Build JME Engine from github sources


Please understand that this tutorial gives you access to the latest development release of the engine. Whilst i and many others use this release to work with, it is by definition still being developed. Expect bleeding edge implementations to need work. If you don’t want that kind of hassle, please use the stable releases.

How to build jMonkeyEngine from GitHub source.

Here is the basic outline of our goal:

  1. Install git client - Git - Downloads
  2. download jMonkeyEngine using git-client.
  3. update jMonkeyEngine using git-client.
  4. build jMonkeyEngine locally using gradle.

Repeat steps 3 and 4 whenever any changes have been committed to the master branch.

  1. Install Git Client
    website: Git - Downloads

That’s it for configuring our environment. Now we just need to get the engine and build it. The files below can all be placed in the same directory and run without admin privileges. For example, I put all of these files into D:\programming - and they will download/update files in the ./jmonkeyengine/ sub-directory.

  1. Download the Engine: download.bat
    This file downloads the engine into a dir called “jmonkey” using the git client.

  2. Update the Engine: update.bat
    This file downloads any changed files from github using the git client.

  3. Build the Engine: build.bat
    This file builds the engine using the gradle wrapper and places them in your local repository. Note that this is USER-SPECIFIC. My files are stored in C:\Users\James\.m2\repository

Using the built engine in your game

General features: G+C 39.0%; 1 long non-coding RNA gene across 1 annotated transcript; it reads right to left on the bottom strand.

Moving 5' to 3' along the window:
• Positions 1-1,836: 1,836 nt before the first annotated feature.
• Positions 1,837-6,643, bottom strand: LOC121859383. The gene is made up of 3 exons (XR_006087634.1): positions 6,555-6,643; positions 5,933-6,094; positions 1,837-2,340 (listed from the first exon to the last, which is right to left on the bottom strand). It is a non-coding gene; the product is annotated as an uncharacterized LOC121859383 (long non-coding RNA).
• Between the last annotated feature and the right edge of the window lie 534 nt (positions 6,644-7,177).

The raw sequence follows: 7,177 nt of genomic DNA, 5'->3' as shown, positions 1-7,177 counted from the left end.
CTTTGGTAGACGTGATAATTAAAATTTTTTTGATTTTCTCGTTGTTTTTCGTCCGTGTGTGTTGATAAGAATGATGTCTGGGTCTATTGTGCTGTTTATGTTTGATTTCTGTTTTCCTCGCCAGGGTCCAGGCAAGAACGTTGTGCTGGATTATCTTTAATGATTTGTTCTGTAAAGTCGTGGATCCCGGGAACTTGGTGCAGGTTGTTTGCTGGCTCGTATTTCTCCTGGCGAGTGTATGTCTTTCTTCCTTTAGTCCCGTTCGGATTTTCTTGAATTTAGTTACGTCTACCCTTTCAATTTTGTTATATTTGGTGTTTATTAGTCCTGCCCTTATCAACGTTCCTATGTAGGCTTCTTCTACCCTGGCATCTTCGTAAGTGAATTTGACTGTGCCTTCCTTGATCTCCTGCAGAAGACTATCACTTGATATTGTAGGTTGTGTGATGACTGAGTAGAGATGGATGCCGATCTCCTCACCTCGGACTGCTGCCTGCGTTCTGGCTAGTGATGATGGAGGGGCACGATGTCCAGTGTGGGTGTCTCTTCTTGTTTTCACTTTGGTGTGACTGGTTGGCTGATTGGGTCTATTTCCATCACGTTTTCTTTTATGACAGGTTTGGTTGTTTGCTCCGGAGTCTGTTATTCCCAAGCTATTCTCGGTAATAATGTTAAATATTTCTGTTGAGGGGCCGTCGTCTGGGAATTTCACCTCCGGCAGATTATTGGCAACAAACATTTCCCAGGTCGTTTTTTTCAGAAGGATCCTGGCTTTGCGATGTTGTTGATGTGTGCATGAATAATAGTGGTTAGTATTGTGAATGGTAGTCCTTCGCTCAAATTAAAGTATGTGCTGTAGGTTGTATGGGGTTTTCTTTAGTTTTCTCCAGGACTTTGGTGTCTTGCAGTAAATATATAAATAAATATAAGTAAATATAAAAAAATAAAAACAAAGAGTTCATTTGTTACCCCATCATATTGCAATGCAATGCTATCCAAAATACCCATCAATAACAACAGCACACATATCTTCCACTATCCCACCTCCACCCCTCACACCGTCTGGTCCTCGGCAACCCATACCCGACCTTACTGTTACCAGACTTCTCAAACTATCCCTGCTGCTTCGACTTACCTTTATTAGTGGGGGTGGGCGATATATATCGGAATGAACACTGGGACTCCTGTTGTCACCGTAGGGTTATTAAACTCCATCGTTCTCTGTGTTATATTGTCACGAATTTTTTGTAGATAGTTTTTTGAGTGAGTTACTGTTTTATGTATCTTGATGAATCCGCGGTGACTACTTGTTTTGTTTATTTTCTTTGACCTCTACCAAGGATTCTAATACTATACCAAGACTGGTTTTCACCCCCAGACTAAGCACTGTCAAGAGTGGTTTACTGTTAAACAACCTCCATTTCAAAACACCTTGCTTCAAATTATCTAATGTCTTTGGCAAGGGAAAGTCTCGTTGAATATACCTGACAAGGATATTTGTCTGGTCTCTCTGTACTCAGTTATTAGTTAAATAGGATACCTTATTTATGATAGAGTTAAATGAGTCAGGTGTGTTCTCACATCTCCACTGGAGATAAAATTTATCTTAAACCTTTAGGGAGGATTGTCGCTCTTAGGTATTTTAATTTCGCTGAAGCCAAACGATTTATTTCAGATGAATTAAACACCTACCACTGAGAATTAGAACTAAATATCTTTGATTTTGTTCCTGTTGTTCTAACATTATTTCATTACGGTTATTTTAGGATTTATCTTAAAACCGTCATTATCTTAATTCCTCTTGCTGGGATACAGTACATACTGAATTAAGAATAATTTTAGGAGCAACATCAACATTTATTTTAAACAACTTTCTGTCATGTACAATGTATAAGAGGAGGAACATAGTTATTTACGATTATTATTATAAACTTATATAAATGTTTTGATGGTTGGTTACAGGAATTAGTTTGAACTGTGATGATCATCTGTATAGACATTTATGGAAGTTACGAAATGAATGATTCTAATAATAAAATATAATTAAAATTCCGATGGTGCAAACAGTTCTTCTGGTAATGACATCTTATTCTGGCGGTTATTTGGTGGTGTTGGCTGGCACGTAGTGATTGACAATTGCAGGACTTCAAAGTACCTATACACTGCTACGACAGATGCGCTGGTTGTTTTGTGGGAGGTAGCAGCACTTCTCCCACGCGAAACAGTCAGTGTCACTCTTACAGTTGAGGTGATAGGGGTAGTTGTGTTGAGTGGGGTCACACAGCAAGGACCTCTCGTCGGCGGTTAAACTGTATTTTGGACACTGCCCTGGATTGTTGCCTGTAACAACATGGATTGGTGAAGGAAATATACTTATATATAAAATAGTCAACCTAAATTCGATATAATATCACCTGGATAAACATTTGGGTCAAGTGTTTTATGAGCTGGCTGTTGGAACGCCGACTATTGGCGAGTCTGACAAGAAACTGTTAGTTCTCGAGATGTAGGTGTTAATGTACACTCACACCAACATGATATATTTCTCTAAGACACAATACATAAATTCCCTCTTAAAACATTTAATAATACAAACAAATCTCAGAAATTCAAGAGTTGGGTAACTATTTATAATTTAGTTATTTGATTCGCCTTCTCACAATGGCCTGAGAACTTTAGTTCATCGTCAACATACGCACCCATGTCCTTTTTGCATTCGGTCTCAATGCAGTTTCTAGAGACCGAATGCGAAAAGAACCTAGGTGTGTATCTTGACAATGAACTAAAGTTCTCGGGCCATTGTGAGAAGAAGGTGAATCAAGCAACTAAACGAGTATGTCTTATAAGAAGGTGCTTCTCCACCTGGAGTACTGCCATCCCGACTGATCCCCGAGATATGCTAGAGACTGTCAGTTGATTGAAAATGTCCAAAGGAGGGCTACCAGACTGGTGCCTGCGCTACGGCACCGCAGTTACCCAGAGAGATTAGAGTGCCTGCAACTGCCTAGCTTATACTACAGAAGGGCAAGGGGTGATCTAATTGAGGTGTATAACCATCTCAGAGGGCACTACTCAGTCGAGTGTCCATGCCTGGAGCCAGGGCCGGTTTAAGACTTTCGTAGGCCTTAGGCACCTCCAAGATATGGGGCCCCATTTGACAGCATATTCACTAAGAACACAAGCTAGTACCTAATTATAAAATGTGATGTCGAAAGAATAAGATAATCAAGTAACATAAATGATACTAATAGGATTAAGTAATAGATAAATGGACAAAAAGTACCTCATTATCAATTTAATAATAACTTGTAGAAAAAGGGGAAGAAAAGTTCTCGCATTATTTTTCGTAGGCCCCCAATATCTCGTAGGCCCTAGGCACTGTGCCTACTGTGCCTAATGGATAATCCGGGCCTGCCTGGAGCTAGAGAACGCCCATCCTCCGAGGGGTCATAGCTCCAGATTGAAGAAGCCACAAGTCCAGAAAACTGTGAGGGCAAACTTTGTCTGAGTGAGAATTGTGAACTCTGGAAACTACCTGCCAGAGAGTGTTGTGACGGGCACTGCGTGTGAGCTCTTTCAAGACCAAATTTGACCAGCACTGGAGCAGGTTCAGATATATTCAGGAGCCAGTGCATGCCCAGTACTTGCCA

Add the maven plugin to your build script, and put the mavenLocal() repository in your list of repositories. Then just reference the dependencies as you would normally. Note that we are now using version 3.2.+ of the engine.

apply plugin: 'maven'

ext.jmeVersion = "[3.2,)"

repositories {

dependencies {
    compile "org.jmonkeyengine:jme3-core:$jmeVersion"
    compile "org.jmonkeyengine:jme3-desktop:$jmeVersion"
    compile "org.jmonkeyengine:jme3-lwjgl:$jmeVersion"


what about gradle wrapper?

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I just downloaded the complete package. I tested it on a VM and it seemed fine, unless theres something i dont understand?

You’re invoking the gradlew.bat file inside the jmonkeyengine repo – that’s the gradle wrapper. So you don’t actually need to install gradle as its already included in the GIT repo.


Oh i see. Even easier. I shall ammend the OP.

Edit: ammended. Thank you @javasabr and @Momoko_Fan

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Is this a good replacement for this?

Yes. A far more appropriate place, too.

Can this page be updated to work with your procedures?

If so, please suggest changes. this applies to everyone who can help, not just jayfella.

Please review the page now and suggest changes if any.

I’ve tidied it up a little. Thanks @mitm

What does the directory structure look like after running build.bat?

I am almost finished updating this page which is linked to from your page,

I need to change this,

Alternatively, you can build JME3 from the sources. (Recommended for JME3 developers.)

svn checkout jme3
cd jme3
ant run
cd ..

and this,

If you have built JME3 from the sources, then the copy paths are different:

mkdir HelloJME3/build
mkdir HelloJME3/lib
cp jme3/dist/*.* HelloJME3/lib